Studio

Are You a Peeker?

I know that sounds like a really personal question doesn’t it? (I am a proud “peeker” but we’ll get into that in a moment…)

I’m about to ask those of you who quilt/put bindings on projects some really deeply personal questions, are you ready?

Working on sewing on the quilt binding that won the votes (see posts Help Me Pick the Binding for Seattle Scrappy! and And the Winner of the Binding Fabric Poll is…) yesterday got me wondering what other crafters’ practices are related to sewing on a binding.

First a couple questions related to the initial sewing on of the binding to the quilt:

Are You a Peeker?

When you first sew the binding onto to the quilt (before you hand stitch or machine stitch it down), do you peek after your first couple inches or so to see how the binding is going to look finished

I do! I am a proud peeker! As soon as I have enough binding sewn on to the quilt I flip the edge it over to the backside so I can see how it is going to look:

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It is just so pleasing to me and like instant gratification to see a preview of how the finishing quilt binding will look!

Do You Measure or Eyeball?

When it comes to turning a corner on a quilt when initially sewing on the binding, do you eyeball the quarter inch (or whatever measurement you use), or do you whip out the ruler and measure?

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I am an “eyeballer” and so far it has served me well (but I have screwed up a couple times). Occasionally, as you can see in the image above,  I do also pin it in place before sewing down the next section after turning the corner.

Now a couple questions related to hand stitching the binding to the back of the quilt after you’ve initially sewn it on:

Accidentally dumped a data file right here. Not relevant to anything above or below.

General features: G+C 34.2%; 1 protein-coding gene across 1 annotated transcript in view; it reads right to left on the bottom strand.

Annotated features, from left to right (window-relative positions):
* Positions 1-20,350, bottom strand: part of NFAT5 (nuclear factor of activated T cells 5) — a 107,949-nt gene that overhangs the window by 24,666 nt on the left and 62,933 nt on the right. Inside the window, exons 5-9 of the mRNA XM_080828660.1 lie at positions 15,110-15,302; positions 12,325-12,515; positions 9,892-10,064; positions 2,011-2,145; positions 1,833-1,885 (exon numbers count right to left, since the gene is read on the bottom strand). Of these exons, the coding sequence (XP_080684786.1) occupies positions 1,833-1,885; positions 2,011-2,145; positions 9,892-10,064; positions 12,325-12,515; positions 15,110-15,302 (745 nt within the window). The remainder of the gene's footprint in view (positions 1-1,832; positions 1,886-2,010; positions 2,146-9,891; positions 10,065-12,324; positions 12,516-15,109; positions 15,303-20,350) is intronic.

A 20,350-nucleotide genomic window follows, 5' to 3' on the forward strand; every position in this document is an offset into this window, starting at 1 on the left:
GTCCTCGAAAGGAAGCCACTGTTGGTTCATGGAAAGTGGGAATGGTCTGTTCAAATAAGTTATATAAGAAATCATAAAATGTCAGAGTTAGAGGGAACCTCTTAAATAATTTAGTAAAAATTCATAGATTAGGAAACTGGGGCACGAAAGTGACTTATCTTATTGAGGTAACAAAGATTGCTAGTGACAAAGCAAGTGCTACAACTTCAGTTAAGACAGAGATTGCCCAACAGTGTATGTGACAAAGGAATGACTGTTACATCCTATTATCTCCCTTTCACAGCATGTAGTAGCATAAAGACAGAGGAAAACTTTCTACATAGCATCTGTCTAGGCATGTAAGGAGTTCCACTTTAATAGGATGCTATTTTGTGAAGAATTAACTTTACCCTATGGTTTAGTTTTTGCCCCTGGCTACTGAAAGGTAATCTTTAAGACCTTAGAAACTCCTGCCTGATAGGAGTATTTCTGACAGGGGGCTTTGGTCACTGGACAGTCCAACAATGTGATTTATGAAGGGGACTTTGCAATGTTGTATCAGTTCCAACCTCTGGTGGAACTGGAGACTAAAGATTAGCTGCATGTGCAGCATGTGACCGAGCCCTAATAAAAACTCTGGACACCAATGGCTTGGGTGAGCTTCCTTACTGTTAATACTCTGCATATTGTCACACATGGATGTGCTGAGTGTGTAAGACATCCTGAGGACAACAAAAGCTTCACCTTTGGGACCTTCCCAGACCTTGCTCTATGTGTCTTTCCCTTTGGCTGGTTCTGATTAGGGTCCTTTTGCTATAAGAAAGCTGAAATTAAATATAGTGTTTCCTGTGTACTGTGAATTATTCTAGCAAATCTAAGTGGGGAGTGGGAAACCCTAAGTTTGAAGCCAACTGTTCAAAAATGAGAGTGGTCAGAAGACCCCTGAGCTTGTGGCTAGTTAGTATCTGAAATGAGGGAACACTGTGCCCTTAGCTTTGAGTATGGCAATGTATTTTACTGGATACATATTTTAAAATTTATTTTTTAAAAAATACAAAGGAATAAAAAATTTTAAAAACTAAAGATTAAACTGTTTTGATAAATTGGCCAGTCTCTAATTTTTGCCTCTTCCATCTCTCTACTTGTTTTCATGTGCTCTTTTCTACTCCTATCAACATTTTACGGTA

How Do You Do Your Corners?

After you finish initially sewing on the binding, do you sew all the corners of the binding first and then sew down the rest along the quilt; or do you just start at one section and work your way around the quilt?

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What I do is preview the corners, that they are sitting correctly and sometimes leave some pins or some clips in the corner, and then I randomly select a place to start to sew down the binding and work my way around the quilt.

And the most private and personal question of all (smile):

How Do You Select Thread Color to Sew Down to Back?

I’ve always struggled with this – do you go with trying to match the color of the binding or the color of the backing/back of the quilt?

I went with what was in my sewing machine – a medium-ish gray and I hope it works between the medium-dark binding color and the light gray backing!

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I think that is enough probing questions.

Okay, so in the comments below feel free to share your most personal binding related secrets – it’s OK you’re among friends (smile)!


Postscript

I was also going to ask how do you initially measure how much binding you need to bind a quilt? I eyeball it by holding up my fabrics strips, that will be made into the binding, up to the quilt. But many times I end up with this situation: too much leftover binding…

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Sewing Down Binding: the final frontier to completion

As a quilter, one of my favorite things is to get a quilt back from the long arm quilter, put on the binding and then sew it down to complete the quilt.  I have quilting friends who hate the binding part, even some with a backlog of finished quilts only awaiting binding. I have included a photo of the recent quilt I got back from the long arm quilter. It is such a treat to watch a movie or TV show and sew down my binding while snuggling under my new quilt.  I would love to hear what other quilters think about sewing down binding….

I received a gift from someone’s estate of new and antique Dutch and Japanese blue and white textiles and used those fabrics to create this quilt. After it was quilted and the binding attached, I laundered it to give it more texture.  

Pattern: “Joining Together Quilt” from the book Quilt Love by Cassandra Ellis, Taunton Press 2012